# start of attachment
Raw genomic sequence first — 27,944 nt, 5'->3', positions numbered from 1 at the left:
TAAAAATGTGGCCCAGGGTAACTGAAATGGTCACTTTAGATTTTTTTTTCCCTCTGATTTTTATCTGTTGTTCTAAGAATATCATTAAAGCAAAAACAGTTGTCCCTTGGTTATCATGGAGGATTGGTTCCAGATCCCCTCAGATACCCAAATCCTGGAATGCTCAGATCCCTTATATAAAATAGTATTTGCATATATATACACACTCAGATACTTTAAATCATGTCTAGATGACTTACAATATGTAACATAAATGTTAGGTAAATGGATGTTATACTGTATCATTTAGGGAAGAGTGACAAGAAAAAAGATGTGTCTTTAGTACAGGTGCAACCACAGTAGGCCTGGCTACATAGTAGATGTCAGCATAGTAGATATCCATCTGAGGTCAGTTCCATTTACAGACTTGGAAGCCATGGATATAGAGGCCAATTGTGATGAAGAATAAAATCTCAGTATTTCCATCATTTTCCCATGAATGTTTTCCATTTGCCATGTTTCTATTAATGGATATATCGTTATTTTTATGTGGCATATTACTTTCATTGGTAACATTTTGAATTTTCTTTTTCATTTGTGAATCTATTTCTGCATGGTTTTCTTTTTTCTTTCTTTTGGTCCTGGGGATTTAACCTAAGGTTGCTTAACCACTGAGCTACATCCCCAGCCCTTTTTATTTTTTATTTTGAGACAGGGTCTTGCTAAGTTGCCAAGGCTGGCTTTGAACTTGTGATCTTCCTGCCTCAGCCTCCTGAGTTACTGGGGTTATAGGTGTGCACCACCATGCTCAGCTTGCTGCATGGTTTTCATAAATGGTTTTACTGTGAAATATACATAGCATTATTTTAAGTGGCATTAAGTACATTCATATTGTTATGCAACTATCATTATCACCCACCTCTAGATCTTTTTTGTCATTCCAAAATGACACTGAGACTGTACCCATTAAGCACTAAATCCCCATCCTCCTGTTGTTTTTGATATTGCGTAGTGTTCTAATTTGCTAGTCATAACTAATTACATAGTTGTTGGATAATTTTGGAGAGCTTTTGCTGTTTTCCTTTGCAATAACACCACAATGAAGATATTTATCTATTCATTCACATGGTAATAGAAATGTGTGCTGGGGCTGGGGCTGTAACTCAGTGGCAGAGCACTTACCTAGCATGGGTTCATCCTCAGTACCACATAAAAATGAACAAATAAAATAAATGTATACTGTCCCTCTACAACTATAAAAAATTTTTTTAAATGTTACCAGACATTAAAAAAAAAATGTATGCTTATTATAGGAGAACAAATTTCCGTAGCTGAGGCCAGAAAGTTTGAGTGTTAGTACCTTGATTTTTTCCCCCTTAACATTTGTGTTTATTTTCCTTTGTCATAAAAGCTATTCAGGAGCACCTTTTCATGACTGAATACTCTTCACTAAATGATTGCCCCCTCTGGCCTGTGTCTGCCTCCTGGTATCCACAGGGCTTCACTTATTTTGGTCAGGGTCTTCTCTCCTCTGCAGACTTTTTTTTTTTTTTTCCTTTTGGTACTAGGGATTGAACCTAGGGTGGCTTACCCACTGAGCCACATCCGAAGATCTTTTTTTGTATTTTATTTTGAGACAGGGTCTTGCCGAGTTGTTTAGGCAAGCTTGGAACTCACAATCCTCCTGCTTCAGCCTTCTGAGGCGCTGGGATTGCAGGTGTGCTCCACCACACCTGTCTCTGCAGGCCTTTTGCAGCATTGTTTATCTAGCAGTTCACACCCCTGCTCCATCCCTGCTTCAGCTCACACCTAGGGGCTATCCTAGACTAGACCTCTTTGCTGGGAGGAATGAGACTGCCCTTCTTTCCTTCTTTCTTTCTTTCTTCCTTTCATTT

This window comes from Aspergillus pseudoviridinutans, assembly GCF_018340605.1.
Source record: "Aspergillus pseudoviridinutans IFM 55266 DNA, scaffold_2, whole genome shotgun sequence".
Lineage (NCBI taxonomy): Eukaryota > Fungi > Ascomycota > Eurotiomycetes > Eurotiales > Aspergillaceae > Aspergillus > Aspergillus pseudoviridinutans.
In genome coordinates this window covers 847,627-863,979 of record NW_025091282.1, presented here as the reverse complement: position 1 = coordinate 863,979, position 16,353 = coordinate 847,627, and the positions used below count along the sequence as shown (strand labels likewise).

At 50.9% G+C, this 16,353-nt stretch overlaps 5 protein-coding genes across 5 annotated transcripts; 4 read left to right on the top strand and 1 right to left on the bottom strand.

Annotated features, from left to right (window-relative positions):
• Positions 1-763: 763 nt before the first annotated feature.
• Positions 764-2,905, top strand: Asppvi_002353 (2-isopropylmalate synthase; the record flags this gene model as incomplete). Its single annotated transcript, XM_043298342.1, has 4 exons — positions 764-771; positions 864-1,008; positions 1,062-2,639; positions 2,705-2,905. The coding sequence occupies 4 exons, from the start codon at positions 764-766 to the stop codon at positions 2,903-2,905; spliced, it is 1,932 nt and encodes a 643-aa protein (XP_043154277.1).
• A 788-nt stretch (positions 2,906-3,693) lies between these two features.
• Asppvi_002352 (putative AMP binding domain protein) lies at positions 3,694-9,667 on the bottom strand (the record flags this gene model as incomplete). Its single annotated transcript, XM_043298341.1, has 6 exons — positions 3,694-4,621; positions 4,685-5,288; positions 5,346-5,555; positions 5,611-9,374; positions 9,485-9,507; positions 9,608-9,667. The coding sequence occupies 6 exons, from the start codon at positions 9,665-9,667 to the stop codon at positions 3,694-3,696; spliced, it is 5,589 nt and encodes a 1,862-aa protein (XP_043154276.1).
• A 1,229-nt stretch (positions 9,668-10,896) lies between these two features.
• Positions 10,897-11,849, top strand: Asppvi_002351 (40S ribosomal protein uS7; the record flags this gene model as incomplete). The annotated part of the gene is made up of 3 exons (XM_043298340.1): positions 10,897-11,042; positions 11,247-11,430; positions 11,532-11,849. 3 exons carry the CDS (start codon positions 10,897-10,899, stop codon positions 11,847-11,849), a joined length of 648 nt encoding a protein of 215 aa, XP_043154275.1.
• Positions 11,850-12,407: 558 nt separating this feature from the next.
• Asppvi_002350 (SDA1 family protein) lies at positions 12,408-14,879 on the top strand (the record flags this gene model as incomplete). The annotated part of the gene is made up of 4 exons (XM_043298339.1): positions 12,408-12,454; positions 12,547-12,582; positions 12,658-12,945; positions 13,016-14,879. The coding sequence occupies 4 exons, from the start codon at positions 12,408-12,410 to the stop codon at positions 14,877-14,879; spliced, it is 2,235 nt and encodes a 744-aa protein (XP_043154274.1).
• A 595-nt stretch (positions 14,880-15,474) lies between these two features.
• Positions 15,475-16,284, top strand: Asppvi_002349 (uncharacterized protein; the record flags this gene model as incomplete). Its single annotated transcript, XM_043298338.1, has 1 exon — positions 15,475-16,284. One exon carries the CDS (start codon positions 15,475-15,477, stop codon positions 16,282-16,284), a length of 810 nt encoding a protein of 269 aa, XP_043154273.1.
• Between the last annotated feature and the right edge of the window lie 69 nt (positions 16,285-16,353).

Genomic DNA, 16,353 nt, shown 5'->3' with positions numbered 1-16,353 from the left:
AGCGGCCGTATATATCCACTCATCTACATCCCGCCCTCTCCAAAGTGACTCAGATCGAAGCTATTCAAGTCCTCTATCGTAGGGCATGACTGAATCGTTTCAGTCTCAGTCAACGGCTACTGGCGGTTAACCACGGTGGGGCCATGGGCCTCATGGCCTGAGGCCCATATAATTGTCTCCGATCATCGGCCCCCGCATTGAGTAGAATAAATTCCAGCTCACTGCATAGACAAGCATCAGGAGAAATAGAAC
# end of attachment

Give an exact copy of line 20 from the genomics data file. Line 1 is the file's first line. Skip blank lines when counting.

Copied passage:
Genomic DNA, 16,353 nt, shown 5'->3' with positions numbered 1-16,353 from the left: